About the 2008 North Pole Web Cams
Web Cam #2 Looking across the airport parking lot and fjord at the staging area in Longyearbyen, Spitsbergen, prior to final transit to the North Pole.
Four new web cams were deployed at the North Pole in April 2008. In some of the earlier photos you will see members of the North Pole deployment team in action.
Web Cam 1 was set up to view the Weather Station. It was moved on April 9, 2008 and no longer viewed the Weather station, but on April 20, 2008 it was readjusted, so that the weather station was easier to see in the photos. You can see the path through the snow made by the deployment team in photos on April 20.
Web Cam 2 is mounted with Web Cam 1, looking in the opposite direction. It ran for a while, but stopped on April 9th due to a cable problem. This problem was fixed on April 20, 2008. The two posts are snow-stakes, with orange and white stripes every 10 cm.
Web Cam 3 is a 360 degree fish eye view showing sky and cloud cover. Each reading by the radiometer triggers Web Cam 3 to take a photograph. Images are taken every 2 hours, allowing visual verification and comparison between sky conditions and radiometer measurements
Web Cam #4 is mounted on the Weather Station whose shadow shows in this image.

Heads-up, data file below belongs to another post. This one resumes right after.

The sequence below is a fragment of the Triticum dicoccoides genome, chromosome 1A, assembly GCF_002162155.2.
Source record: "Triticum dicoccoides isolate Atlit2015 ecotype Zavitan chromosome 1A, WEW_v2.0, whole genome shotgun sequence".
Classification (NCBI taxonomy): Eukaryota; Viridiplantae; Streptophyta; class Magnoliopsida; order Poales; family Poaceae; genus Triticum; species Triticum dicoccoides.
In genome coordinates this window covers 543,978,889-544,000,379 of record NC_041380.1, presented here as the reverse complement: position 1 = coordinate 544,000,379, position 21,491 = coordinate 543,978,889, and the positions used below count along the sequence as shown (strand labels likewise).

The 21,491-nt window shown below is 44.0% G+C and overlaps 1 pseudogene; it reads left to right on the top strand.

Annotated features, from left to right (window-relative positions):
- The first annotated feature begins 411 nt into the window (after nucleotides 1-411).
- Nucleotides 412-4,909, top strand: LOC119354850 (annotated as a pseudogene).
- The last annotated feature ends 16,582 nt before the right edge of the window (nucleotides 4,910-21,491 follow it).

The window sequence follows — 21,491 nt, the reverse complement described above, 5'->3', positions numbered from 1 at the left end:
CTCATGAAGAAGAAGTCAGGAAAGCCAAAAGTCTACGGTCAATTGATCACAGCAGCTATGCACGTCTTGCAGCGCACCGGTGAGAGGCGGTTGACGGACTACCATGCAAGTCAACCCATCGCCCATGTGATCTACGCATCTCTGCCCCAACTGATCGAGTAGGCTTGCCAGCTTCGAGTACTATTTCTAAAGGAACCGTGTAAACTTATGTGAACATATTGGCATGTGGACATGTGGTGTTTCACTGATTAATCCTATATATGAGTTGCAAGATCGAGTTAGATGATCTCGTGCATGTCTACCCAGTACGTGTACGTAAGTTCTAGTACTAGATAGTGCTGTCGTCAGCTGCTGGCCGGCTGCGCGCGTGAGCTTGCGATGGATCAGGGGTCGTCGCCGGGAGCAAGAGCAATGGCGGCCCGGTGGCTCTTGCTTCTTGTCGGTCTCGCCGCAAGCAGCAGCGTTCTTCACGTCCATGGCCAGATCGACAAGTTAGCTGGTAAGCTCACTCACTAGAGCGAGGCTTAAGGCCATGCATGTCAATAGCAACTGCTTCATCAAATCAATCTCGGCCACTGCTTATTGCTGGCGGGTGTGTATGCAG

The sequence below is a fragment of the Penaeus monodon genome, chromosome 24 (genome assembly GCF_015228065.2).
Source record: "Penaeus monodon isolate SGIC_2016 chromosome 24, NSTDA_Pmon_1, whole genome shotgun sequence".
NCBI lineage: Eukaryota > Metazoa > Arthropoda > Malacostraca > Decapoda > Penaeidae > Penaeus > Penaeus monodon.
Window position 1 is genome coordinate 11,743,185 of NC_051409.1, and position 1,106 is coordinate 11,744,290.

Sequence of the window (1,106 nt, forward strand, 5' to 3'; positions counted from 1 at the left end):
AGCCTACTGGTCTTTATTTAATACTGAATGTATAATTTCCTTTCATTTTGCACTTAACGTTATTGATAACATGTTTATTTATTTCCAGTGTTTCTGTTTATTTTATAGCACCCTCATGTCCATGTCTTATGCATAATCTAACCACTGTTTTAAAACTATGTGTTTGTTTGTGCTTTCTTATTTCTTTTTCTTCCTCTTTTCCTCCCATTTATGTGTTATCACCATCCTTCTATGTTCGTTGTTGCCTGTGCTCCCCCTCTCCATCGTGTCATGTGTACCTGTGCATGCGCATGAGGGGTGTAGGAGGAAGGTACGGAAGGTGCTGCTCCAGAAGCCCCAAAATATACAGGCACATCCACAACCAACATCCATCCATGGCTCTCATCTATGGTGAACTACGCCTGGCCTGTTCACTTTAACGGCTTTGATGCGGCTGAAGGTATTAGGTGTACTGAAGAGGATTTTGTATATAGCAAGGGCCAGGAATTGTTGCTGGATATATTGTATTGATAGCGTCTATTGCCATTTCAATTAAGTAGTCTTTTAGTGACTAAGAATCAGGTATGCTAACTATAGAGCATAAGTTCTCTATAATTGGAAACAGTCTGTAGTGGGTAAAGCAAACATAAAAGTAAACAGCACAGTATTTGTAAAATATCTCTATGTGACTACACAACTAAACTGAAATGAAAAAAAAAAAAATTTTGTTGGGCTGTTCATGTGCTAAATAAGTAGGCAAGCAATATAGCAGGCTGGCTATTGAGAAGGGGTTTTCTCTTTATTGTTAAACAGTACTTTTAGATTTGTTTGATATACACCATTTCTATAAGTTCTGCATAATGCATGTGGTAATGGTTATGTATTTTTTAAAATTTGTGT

Web Cam 4 has a wide-angle, 135 degree lens. It is mounted on the weather station, looking at three buoys. You can see the shadow of the weather station in some of the photos. The buoys are hard to see although they're not that far away, probably about the same distance Camera 1 is from the weather station. The buoys are (left to right), an Ocean Flux buoy (from Tim Stanton, Naval Postgraduate School), the Woods Hole CTD buoy , and the CRREL ice mass-balance buoy. The horizon appears slanted in the photos because the camera does not sit flat in the mounting box.
View animations of the 2008 web cams: small: 1, 2, 3, 4 and large: 1, 2, 3, 4 and YouTube. Please see General Information about the North Pole Images for more information about the web cams, what you see in the images, and the North Pole environment.
Locations of the web cams are shown below. You can also see the drift track of the 2008 North Pole station.
This plot shows the relative location of the Web Cams and instruments deployed at the North Pole. Up on this plot is toward the deployment camp and the runway. The plot shows what the cameras are looking at (but is not to scale). On camera 4, you can rarely see the CRREL snow pinger. The tower you see about in the middle of the camera 4 photo is Tim Stanton's wind generator, with the Woods' Hole buoy is a little less than an inch to the right of it, and the CRREL pinger is a bit more than an inch to the right of the Woods Hole buoy.
| Web cam Home and Acknowledgments|
| Daylight and Darkness at the North Pole|
|The North Pole Web Cam is part of the North Pole Environmental Observatory, a joint National Science Foundation-sponsored effort by the Polar Science Center, / APL / UW, the Pacific Marine Environmental Laboratory / NOAA, the Japan Marine Science and Technology Center, Oregon State University, and Cold Regions Research and Engineering Laboratory.|